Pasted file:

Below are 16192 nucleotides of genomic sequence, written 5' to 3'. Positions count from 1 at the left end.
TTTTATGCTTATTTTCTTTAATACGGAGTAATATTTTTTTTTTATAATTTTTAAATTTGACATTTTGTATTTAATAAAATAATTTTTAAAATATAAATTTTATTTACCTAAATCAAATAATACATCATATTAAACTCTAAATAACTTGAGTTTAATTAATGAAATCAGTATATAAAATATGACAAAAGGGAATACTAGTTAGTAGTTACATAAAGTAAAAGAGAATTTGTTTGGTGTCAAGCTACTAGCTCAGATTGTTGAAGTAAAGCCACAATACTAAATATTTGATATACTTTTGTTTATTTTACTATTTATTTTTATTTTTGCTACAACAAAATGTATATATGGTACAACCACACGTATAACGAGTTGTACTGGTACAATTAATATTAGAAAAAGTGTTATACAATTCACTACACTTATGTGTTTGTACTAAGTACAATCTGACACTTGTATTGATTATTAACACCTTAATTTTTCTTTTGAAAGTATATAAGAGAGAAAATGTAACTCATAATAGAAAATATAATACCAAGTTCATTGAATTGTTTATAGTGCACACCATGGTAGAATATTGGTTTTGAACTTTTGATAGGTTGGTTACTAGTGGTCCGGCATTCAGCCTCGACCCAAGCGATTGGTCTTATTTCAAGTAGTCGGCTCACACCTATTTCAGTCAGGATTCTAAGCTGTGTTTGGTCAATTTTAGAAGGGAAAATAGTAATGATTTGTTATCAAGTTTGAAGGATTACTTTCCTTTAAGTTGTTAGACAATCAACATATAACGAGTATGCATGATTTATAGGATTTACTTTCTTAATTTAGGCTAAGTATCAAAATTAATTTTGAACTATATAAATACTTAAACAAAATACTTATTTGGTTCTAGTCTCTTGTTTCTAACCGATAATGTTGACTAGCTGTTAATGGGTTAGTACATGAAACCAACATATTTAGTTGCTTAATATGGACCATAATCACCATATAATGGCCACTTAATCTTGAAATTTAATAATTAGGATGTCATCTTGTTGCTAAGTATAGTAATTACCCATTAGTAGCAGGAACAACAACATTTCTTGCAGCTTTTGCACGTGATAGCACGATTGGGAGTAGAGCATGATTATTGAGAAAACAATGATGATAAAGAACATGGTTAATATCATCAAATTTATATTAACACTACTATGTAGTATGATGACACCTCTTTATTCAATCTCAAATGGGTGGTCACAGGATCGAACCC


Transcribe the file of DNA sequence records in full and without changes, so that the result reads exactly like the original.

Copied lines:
Below are 16192 nucleotides of genomic sequence, written 5' to 3'. Positions count from 1 at the left end.
TTTTATGCTTATTTTCTTTAATACGGAGTAATATTTTTTTTTTATAATTTTTAAATTTGACATTTTGTATTTAATAAAATAATTTTTAAAATATAAATTTTATTTACCTAAATCAAATAATACATCATATTAAACTCTAAATAACTTGAGTTTAATTAATGAAATCAGTATATAAAATATGACAAAAGGGAATACTAGTTAGTAGTTACATAAAGTAAAAGAGAATTTGTTTGGTGTCAAGCTACTAGCTCAGATTGTTGAAGTAAAGCCACAATACTAAATATTTGATATACTTTTGTTTATTTTACTATTTATTTTTATTTTTGCTACAACAAAATGTATATATGGTACAACCACACGTATAACGAGTTGTACTGGTACAATTAATATTAGAAAAAGTGTTATACAATTCACTACACTTATGTGTTTGTACTAAGTACAATCTGACACTTGTATTGATTATTAACACCTTAATTTTTCTTTTGAAAGTATATAAGAGAGAAAATGTAACTCATAATAGAAAATATAATACCAAGTTCATTGAATTGTTTATAGTGCACACCATGGTAGAATATTGGTTTTGAACTTTTGATAGGTTGGTTACTAGTGGTCCGGCATTCAGCCTCGACCCAAGCGATTGGTCTTATTTCAAGTAGTCGGCTCACACCTATTTCAGTCAGGATTCTAAGCTGTGTTTGGTCAATTTTAGAAGGGAAAATAGTAATGATTTGTTATCAAGTTTGAAGGATTACTTTCCTTTAAGTTGTTAGACAATCAACATATAACGAGTATGCATGATTTATAGGATTTACTTTCTTAATTTAGGCTAAGTATCAAAATTAATTTTGAACTATATAAATACTTAAACAAAATACTTATTTGGTTCTAGTCTCTTGTTTCTAACCGATAATGTTGACTAGCTGTTAATGGGTTAGTACATGAAACCAACATATTTAGTTGCTTAATATGGACCATAATCACCATATAATGGCCACTTAATCTTGAAATTTAATAATTAGGATGTCATCTTGTTGCTAAGTATAGTAATTACCCATTAGTAGCAGGAACAACAACATTTCTTGCAGCTTTTGCACGTGATAGCACGATTGGGAGTAGAGCATGATTATTGAGAAAACAATGATGATAAAGAACATGGTTAATATCATCAAATTTATATTAACACTACTATGTAGTATGATGACACCTCTTTATTCAATCTCAAATGGGTGGTCACAGGATCGAACCC